This is not to say that smell does not affect a rabbit; it does. Many of us who work at animal shelters will notice lunges or bites from our sweet at-home rabbits when we come home, even after washing our hands. They have a keen sense of smell, so be aware it is a good idea to wash several times if handling other rabbits they are not used to, or dogs, cats, etc., and handle your home rabbit’s hay and bed before touching him/her.
One should also consider natural rabbit communication, and how a hand in front of your bunny’s face might be perceived as a message of hostility. In rabbit social situations, a dominant rabbit will often approach a subordinate from the front and place her face and body close to the subordinate’s nose. This “getting in her face” is one way rabbits maintain dominance, and the usual result is that the subordinate will give way and hop off to avoid a confrontation. But if the subordinate rabbit takes offense at this gesture, fur could fly! Thus, your rabbit may interpret your hand approaching her face as a sign of aggression on your part. She is doing no more than meeting your (perceived) aggression with a defensive lunge.
To break Jaws of her lunging habit, keep your hands above her head and away from her nose. When she looks aggravated, stroke her gently from above, avoiding her face except for her forehead, and speak in a soothing voice. Meeting aggression with more aggression will only escalate things. Positive reinforcement and understanding will go a long way towards getting your bunny to understand that you mean her no harm.
Some experienced rabbit people have found that carefully lifting an angry bunny and holding her with her spine against our breastbone–one hand around the rib cage, the other under the rump, all four feet and the mouth sticking straight out away from us, helps alleviate the anger and tells the bunny who is the “Top Bun” in a peaceful way. In this position, the rabbit feels totally secure, but is totally helpless and unable to bite.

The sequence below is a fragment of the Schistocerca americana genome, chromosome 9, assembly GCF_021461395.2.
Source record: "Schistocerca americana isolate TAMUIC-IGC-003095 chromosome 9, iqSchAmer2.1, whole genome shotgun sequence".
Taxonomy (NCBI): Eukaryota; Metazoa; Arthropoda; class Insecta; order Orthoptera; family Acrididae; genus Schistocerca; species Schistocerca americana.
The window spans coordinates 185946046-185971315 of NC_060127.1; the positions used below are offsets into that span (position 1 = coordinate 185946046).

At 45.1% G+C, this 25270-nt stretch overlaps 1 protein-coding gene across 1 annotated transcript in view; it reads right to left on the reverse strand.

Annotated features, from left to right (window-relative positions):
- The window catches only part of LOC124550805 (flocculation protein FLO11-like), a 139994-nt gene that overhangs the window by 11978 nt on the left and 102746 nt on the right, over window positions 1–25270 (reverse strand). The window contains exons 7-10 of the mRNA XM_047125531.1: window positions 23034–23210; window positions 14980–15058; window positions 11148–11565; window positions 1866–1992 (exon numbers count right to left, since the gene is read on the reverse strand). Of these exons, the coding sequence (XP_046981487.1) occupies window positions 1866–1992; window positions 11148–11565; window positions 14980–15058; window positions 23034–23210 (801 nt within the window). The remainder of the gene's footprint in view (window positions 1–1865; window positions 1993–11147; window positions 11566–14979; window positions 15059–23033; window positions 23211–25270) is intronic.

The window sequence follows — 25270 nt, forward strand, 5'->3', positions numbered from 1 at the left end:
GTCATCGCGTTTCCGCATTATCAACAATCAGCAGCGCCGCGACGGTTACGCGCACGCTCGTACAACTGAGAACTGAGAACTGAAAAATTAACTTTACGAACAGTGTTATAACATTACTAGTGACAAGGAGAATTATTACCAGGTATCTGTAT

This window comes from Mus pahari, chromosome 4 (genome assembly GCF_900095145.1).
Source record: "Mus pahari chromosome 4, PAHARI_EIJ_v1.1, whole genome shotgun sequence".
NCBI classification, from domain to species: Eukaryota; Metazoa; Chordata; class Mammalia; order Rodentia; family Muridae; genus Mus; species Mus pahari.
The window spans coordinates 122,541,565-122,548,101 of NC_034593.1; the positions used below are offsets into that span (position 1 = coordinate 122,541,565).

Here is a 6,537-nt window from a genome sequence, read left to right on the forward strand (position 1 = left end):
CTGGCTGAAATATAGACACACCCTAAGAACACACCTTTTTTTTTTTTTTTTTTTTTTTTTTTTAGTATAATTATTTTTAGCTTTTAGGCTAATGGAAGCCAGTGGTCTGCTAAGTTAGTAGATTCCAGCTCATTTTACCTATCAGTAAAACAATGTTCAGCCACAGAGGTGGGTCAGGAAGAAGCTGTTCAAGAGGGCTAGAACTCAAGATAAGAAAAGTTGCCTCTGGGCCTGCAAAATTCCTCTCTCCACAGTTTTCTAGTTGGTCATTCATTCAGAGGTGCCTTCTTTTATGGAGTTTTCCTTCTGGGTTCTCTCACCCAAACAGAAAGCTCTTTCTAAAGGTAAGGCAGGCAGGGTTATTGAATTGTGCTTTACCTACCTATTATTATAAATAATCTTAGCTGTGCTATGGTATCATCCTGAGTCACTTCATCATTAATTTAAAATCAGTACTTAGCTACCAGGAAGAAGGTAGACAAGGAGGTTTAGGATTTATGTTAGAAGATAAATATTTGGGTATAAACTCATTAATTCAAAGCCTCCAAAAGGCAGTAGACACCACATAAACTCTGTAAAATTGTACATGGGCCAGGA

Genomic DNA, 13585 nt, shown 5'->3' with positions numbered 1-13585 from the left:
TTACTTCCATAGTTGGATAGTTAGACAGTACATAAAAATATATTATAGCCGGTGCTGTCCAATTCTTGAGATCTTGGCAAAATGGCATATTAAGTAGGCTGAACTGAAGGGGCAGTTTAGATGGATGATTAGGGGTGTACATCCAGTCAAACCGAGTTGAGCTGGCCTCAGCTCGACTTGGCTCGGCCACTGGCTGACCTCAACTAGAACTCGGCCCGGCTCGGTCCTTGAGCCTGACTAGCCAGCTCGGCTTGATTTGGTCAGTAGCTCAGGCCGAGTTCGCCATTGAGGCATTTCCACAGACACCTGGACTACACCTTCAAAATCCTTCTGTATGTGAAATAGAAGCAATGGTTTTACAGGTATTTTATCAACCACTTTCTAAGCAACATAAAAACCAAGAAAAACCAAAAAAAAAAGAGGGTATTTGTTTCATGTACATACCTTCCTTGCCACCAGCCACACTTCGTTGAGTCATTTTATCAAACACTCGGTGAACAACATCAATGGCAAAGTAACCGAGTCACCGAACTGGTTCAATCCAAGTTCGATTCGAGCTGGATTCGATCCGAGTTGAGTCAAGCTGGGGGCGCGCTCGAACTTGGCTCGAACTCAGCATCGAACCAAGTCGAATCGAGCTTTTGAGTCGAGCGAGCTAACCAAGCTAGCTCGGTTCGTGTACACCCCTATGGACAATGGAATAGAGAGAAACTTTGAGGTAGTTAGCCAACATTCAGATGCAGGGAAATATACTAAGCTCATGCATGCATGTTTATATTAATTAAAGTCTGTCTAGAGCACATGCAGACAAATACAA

“Attila is adorable. But when we reach into his cage to pull him out he bites our hands. What’s wrong?”
Rabbits can be very territorial. The first step to helping this rabbit is to stop dragging him out of his cage; he needs a place to call his own. Open the door and let him come and go on his own time. Wait until he’s out of his cage to clean it, change his water, or do other housekeeping chores. Do not clean a rabbit’s cage, and take out his boxes, toys with him in there. Would you like someone to come in and remove your iPad, television, bed? That is all the rabbit has–his cage. If need be, use a treat in a carrier, to entice him out.
After a few weeks, you can begin to try to touch him in his cage, but don’t grab him or mess with his stuff. Wear gloves so you don’t jerk your hand around, which may provoke him. Keep your hand above his head and then calmly and quickly bring it down to the top of his head. If he lets you touch his head, very softly stroke it. Tell him what a great big, brave, beautiful rabbit he is. Then let him alone until the next day, when you try the exercise again. Eventually he should associate your hand in the cage with a nice nose rub, not being grabbed.
“Sometimes when I try to stop Baby from eating the carpet, she nips my hands. Am I hurting her?”
No, you’re bugging her. Nipping is often a rabbit’s way of saying “back-off ” or “get out of my way” or “quit putting the wet stuff in my ears.” It’s understandable, but it’s not the greatest behavior for a house pet. You can try pressing her head down. You can also try squealing “EEEK!” when she nips, so she realizes she’s actually hurting you. Many rabbits will learn to nudge your hand instead, or simply hop away. You might also decide that little nips as communication are ok in your household.
“Piggy has started biting my hands when I put the food down. What’s her problem?”
Piggy is probably an enthusiastic eater. But she may not be sure you’re going to put the food down. If you’re putting the bowl down, make sure you put it right down–don’t make her beg or dance for it. Feed her on a regular schedule so she can count on chow at a certain time of day. And don’t overdo the snacks–it makes some rabbits expect a treat every time you walk in the room.